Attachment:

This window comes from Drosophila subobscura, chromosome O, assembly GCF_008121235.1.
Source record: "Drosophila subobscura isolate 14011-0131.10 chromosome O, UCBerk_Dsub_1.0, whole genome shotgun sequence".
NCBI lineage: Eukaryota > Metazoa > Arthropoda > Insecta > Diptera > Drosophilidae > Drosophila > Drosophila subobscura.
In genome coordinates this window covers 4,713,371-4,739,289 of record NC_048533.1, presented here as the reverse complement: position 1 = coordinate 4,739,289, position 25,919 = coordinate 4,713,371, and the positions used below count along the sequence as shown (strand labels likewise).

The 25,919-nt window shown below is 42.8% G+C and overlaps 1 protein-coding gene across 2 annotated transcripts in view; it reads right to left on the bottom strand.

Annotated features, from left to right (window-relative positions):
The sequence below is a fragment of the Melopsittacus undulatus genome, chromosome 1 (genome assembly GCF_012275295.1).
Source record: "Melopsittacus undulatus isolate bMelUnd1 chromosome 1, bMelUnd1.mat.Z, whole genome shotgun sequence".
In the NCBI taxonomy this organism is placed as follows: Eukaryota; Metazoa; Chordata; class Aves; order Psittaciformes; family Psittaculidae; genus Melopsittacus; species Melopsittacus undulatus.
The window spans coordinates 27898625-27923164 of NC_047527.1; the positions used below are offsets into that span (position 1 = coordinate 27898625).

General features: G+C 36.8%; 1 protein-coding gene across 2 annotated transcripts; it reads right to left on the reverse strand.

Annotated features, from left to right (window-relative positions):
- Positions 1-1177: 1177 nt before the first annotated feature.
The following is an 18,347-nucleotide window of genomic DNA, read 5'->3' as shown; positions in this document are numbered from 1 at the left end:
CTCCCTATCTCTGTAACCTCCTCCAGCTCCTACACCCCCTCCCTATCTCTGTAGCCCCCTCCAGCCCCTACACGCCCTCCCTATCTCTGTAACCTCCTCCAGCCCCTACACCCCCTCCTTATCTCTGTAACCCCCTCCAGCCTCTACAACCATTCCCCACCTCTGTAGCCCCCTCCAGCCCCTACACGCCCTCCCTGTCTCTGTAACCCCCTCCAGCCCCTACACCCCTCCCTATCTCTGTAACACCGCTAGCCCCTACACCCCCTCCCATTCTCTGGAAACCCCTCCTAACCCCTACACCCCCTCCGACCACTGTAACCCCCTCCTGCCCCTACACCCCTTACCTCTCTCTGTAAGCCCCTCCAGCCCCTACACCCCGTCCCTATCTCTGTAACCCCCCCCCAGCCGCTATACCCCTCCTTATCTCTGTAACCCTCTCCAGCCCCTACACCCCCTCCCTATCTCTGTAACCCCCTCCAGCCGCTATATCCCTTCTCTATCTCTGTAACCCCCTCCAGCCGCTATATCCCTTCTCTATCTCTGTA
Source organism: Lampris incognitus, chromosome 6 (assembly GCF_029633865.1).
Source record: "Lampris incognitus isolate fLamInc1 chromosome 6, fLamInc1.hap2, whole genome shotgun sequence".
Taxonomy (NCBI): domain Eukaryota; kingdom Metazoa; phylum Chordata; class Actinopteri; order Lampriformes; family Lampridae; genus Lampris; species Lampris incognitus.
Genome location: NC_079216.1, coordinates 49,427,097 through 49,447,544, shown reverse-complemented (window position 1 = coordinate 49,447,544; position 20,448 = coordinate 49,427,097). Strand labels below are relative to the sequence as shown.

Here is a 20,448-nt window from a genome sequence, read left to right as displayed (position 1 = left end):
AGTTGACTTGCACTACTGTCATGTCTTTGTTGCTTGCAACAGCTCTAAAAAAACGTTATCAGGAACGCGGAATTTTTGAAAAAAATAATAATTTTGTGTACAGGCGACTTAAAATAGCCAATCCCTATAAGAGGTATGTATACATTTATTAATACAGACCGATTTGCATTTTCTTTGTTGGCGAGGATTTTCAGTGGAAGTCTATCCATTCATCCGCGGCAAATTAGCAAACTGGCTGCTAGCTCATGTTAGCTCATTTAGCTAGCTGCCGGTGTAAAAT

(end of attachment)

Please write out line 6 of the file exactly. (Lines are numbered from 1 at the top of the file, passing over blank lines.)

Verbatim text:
Annotated features, from left to right (window-relative positions):